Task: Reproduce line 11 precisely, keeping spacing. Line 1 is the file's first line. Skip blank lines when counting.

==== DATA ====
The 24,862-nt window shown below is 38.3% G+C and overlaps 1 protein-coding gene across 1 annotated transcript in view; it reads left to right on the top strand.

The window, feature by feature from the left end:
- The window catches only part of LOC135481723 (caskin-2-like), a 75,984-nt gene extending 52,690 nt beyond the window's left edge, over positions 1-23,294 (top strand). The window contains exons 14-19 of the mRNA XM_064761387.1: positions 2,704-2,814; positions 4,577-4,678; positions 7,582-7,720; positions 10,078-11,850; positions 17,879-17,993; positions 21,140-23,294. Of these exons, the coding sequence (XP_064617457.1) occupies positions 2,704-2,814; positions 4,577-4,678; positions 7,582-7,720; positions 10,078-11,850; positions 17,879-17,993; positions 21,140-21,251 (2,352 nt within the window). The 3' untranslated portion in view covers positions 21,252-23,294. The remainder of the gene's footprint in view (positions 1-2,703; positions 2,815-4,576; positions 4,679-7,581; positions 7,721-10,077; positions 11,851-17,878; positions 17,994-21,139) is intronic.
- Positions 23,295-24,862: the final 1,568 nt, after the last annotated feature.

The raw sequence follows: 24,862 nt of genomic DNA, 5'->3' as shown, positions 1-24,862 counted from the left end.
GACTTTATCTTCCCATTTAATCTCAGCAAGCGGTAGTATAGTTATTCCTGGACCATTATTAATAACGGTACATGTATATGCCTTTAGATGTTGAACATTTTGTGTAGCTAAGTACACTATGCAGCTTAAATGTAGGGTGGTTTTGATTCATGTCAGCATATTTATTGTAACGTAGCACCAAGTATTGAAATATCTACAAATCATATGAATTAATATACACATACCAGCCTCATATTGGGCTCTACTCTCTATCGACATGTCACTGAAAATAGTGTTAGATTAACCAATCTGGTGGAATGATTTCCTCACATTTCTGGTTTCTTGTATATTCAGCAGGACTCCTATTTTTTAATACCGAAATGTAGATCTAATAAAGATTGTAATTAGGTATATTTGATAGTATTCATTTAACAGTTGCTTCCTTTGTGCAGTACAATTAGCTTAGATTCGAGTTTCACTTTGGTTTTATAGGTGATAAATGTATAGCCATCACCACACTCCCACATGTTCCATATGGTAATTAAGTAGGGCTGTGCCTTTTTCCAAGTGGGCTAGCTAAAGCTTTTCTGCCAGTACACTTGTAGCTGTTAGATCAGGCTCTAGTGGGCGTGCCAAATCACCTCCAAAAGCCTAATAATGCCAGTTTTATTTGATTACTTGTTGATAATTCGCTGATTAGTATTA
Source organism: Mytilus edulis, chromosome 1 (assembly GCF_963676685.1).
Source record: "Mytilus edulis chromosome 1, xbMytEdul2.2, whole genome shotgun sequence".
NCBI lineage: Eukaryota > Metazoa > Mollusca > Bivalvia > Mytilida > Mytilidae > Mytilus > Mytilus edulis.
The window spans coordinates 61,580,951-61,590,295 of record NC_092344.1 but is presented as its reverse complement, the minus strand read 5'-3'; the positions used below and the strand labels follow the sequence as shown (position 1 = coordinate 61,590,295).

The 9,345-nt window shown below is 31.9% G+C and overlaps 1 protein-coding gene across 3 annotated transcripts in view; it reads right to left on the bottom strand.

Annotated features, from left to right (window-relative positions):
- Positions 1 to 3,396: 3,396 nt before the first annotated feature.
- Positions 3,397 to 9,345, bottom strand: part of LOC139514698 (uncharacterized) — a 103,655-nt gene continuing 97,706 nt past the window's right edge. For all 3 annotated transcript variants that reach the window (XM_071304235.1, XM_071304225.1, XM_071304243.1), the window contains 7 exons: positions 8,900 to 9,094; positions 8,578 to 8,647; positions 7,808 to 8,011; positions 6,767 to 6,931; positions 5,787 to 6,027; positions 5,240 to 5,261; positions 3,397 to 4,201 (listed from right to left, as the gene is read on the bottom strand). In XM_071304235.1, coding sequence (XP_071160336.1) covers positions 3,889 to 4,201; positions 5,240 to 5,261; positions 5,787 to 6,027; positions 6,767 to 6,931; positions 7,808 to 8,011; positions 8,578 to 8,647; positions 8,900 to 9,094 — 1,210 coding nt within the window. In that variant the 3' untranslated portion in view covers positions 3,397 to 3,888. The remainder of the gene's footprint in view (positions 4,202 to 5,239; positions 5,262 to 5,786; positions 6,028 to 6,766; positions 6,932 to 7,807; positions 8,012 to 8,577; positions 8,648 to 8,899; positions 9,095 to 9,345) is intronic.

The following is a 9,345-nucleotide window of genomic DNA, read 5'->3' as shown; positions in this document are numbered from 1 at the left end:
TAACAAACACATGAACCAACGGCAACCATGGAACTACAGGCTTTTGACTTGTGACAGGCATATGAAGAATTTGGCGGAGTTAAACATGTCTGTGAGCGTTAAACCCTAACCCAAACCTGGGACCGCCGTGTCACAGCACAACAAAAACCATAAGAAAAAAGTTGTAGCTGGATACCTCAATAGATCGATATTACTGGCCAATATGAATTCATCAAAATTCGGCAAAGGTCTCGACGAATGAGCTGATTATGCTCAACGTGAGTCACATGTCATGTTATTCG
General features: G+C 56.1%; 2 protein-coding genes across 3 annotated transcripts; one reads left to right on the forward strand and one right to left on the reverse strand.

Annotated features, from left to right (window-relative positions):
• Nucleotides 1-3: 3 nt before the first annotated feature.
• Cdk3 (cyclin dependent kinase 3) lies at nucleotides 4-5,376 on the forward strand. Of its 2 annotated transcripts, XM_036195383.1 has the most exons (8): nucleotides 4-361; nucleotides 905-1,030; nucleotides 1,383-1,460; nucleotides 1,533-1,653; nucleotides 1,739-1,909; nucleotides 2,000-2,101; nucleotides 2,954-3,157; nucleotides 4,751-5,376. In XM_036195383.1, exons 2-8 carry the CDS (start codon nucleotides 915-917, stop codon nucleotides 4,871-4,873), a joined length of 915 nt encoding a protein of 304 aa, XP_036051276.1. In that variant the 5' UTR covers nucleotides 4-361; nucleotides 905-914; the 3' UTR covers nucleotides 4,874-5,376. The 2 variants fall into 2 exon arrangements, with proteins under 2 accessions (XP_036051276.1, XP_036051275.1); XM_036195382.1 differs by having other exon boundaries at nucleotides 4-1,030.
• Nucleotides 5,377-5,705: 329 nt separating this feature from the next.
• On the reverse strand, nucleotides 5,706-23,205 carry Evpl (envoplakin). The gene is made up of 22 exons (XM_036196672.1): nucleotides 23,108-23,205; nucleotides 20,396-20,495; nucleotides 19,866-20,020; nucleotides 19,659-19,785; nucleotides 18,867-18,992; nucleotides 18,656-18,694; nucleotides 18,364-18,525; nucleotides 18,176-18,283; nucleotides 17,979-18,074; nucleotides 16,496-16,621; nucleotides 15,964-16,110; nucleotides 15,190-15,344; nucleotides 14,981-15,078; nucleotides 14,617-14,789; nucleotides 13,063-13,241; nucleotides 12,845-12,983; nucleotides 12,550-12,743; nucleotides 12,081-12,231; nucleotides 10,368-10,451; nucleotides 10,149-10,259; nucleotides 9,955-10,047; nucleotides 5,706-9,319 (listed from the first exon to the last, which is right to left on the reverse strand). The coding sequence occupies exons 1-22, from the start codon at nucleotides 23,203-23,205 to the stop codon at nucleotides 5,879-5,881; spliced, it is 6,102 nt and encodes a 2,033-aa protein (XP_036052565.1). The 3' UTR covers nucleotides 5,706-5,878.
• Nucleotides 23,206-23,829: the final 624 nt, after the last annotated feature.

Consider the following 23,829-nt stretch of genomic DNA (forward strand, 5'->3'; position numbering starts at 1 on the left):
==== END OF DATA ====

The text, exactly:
The 9,345-nt window shown below is 31.9% G+C and overlaps 1 protein-coding gene across 3 annotated transcripts in view; it reads right to left on the bottom strand.